Bacterial pustule occurs mid- to late season when temperatures are warmer and more favorable for disease development. Symptoms may be mistaken for bacterial blight, Septoria brown spot or soybean rust. Diseased plants are usually widespread within a field. Lesions are found on outer leaves in the mid- to upper canopy. Lesions start as small, pale green specks with elevated centers and develop into large, irregularly shaped infected areas. Unlike bacterial blight, no water soaking is associated with lesions, but each lesion is surrounded by greenish- yellow halo. A pustule may form in the center of some lesions, usually on the lower leaf surfaces. Pustules crack open and release bacterial. Bacterial pustule will not cause leaves to tatter like bacterial blight.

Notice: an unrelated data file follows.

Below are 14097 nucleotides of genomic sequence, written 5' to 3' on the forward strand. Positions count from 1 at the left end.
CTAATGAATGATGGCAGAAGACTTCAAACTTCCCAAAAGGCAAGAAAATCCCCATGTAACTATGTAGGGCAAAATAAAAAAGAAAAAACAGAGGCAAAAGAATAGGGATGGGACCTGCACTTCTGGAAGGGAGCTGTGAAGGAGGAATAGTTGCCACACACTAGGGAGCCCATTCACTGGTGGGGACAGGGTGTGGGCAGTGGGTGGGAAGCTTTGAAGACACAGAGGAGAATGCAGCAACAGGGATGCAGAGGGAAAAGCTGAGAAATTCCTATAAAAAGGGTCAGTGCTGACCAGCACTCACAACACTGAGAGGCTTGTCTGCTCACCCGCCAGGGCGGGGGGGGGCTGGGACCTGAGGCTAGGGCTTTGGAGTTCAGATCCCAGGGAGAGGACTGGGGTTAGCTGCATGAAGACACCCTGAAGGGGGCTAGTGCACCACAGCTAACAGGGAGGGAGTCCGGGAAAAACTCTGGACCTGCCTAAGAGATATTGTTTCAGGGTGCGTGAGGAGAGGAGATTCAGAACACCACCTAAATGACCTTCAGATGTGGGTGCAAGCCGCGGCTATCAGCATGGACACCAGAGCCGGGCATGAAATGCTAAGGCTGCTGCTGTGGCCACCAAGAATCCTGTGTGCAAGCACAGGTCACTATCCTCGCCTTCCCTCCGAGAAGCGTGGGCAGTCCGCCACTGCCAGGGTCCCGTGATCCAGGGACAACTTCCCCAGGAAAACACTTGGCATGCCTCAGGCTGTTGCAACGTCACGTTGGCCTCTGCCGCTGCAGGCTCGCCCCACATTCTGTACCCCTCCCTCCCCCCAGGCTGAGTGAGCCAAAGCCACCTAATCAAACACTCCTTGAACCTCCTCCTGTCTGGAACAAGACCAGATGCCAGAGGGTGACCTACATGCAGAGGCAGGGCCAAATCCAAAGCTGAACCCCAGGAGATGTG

Bacteria survive winter in crop residue and seeds are spread by rain and wind. Infection occurs through leaf stomates or wounds. Rain weather favors disease development. Unlike bacterial blight, high temperatures do not slow disease development.
The best time to scout is R1 through R6. Because of the small blister, this can be confused with soybean rust. Bacterial pustule does not cause leaves to tatter, distinguishing it from bacterial blight.
Variety selection: Avoid planting extremely susceptible varieties. Some varieties are marketed as resistant to this disease
Crop rotation and tillage: Rotation and tillage reduce survival of Xanthomonas axonopodis pv. glycines. Other legume crops may be hosts; non-hosts include alfalfa, corn and small grains. If tillage is considered, use proven conservation tillage practices to maintain soil quality.
Photo by Daren Mueller